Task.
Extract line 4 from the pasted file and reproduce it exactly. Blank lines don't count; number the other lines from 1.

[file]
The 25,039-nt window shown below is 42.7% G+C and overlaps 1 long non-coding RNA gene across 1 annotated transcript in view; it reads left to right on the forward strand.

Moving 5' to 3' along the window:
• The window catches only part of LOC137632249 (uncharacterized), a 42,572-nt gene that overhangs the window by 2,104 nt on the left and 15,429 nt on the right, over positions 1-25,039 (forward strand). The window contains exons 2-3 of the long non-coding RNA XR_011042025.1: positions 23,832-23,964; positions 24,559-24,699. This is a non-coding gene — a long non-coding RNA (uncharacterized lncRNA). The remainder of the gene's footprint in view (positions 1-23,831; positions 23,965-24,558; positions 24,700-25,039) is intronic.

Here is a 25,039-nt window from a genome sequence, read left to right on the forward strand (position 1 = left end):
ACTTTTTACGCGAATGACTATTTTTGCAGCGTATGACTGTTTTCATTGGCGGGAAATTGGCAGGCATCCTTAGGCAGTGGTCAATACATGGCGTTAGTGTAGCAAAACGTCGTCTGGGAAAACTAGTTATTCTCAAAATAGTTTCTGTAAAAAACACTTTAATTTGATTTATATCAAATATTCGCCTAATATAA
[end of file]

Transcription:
Here is a 25,039-nt window from a genome sequence, read left to right on the forward strand (position 1 = left end):